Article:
Benefits of Keeping a Nature Journal
The practice of journalling is probably almost as old as writing. Famous journal writers include Ben Franklin and Henry David Thoreau. But anyone can benefit from it, especially from keeping a record of your time in nature. Here are 8 reasons you might want to keep a nature journal.
1. Build Your Bountiful Life
Developing the skills and habits in order to easily find beauty in the mundane things of everyday is the first step in building more joy into the life you’ve got. But just as important is documenting what you’re seeing. By describing it in words, art, or photos, you spend more time inside that little spark of beauty, enhancing it, and growing it’s prominence in your memory.
Nature may be the richest opportunity for easy to find beauty and joy. Use all your senses, and record what you see, hear, smell, and feel. It’s a great way to build those observation and recording skills.
2. Creative Outlet
A journal doesn’t have to be just a list of events, and a nature journal offers many opportunities to flex your creative muscles. Sketch, paint, describe, write poetry, press flowers, add photos. The list is almost endless. And if you don’t fancy yourself a painter? Irrelevant. You never have to show anyone, and this is a great opportunity to develop artistic talent.
3. Improve Your Observation Skills
Observation is an active form of information gathering using all your senses, and it’s a valuable skill to have. Up your observations skills by practicing observing the natural world around you, and then recording it in some way in your journal.
4. Knowledge Builder
When you are recording what you observe, it’s helpful to be able to name what you see. We all know what a robin looks like, but can you tell the difference between several species of sparrow? Can you name more than two kinds of butterfly? Grab a field guide and put some interesting facts behind your observations. Press leaves and flowers in your journal as an all-natural record. Draw what you see and jot down some notes about what you’ve learned.
5. Improved Wellbeing
If you’re going to be journaling about nature, you have to be experiencing nature. And that means you are probably being active. Whether that means a tough mountain hike, or a stroll through a city park, that exercise is good for you. In addition to the physical exercise, a good connection with nature seems to be linked to overall wellbeing. By recording your experiences, you prolong and enhance them, increasing the benefit.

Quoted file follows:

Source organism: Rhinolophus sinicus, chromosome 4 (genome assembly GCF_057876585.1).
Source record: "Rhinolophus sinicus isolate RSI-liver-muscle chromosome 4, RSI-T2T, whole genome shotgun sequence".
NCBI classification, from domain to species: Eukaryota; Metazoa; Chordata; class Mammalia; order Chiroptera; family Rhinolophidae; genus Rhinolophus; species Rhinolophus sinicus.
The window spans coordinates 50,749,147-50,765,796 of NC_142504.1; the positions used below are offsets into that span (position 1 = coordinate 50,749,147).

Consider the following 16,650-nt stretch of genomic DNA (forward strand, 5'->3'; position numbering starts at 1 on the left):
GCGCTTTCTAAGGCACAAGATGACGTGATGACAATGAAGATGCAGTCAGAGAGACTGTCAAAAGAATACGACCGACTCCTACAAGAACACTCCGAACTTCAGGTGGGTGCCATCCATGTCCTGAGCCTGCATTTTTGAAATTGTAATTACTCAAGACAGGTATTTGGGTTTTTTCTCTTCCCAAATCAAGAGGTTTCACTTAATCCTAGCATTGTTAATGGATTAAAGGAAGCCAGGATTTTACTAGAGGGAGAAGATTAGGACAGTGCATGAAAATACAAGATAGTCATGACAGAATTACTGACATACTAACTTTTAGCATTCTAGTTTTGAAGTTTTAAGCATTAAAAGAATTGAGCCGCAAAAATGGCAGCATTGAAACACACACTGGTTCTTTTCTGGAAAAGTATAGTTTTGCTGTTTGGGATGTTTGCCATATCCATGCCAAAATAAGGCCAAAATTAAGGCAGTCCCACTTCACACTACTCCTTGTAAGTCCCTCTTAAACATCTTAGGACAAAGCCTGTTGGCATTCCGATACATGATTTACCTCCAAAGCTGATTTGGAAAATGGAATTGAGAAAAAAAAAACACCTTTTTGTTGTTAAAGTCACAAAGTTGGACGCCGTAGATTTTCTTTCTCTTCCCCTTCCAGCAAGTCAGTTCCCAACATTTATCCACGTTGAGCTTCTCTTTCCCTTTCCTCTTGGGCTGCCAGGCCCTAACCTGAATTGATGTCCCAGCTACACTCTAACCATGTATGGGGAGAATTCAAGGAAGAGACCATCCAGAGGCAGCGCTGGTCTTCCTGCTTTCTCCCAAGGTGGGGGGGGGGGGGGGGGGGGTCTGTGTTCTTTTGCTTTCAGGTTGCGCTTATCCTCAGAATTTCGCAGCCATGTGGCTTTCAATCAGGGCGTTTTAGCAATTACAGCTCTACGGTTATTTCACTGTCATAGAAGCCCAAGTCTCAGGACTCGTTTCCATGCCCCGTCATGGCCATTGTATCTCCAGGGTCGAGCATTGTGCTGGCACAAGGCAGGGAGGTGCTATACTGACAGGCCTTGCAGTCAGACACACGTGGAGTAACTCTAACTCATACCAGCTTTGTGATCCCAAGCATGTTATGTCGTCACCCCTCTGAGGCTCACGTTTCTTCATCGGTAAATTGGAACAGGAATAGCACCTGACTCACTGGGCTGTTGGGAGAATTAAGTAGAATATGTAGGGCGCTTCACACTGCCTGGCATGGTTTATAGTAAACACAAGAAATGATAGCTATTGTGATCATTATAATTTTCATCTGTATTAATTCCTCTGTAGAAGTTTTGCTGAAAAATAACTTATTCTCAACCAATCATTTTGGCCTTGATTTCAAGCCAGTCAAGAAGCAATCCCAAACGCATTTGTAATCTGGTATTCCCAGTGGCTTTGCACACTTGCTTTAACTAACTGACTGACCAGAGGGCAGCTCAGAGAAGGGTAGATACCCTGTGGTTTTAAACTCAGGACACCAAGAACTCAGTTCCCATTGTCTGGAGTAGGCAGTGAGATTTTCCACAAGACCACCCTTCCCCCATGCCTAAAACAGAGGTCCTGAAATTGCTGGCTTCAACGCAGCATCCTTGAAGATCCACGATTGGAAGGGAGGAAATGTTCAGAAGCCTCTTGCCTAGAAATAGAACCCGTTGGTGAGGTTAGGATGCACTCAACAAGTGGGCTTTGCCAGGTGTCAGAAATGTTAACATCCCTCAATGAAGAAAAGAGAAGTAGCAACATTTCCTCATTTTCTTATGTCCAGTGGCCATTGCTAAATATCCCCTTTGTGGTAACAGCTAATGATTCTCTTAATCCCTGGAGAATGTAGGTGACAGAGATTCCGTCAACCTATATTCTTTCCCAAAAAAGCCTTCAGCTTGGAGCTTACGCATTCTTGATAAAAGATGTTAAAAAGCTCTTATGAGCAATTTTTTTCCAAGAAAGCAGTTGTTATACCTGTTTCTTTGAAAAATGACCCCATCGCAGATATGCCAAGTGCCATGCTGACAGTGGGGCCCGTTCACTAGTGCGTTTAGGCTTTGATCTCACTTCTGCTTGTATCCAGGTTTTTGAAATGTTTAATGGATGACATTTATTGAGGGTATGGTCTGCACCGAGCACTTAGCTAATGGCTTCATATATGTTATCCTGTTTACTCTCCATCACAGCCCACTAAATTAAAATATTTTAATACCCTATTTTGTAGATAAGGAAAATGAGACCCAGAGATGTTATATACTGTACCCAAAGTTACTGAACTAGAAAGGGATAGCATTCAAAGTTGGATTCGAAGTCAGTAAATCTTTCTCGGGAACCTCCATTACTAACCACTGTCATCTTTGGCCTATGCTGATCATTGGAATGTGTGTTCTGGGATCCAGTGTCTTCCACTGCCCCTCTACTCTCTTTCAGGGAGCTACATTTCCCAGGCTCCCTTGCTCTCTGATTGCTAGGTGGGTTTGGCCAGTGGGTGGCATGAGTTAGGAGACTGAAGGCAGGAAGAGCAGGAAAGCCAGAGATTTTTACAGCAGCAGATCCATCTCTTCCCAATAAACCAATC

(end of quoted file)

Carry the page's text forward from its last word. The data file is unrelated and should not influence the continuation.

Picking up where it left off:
I define adventure as any experience that is exhilarating, something you find interesting or exciting and that is outside of your normal experiences. You don’t have to be bungee jumping to be having an adventure. Having a nature journal is not only a wonderful way to record your adventures, but is also a great tool to help you decide on your next adventure.
7. Record Keeping
Is spring really late this year, or does it just feel like it? Have the forest wildflowers come early? Over time, you’ll develop a record of these events in your nature journal. You decide what’s important, how detailed to be. You could make daily weather observations, and have them to refer back to in following years. Record what kinds of birds are at your feeder and when. All this can be alongside your more creative forms of observation, creating a fuller picture of the world around you.
8. A Beautiful Keepsake
As you fill your nature journal, you are creating a beautiful keepsake full of memories and experiences to look back on and reflect. With your observations so mindfully recorded, you will be able to vividly recall precious moments years later. Whether you let others look through it, or keep it only for yourself, your journals are bound to be meaningful treasures.
9. You Can Make it Your Own
There are, of course, no rules for keeping a nature journal. Make it challenging enough to be an interesting growing experience, but don’t make it stressful! Every sketch doesn’t have to be a masterpiece, every haiku doesn’t have to be perfect. Journal in a way that benefits you.
For further reading and ideas about keeping your own nature journal, I recommend Keeping a Nature Journal: Discover a Whole New Way of Seeing the World Around You by Clare Walker Leslie and Charles E. Roth, but with a caveat. This book can be overwhelming if you try to do everything it recommends and with the artistic skill the author demonstrates. But taken as inspiration and a source for ideas, it’s a great reference. Pick and choose what works for you.
I use photography to build my own nature journal. See my monthly galleries here.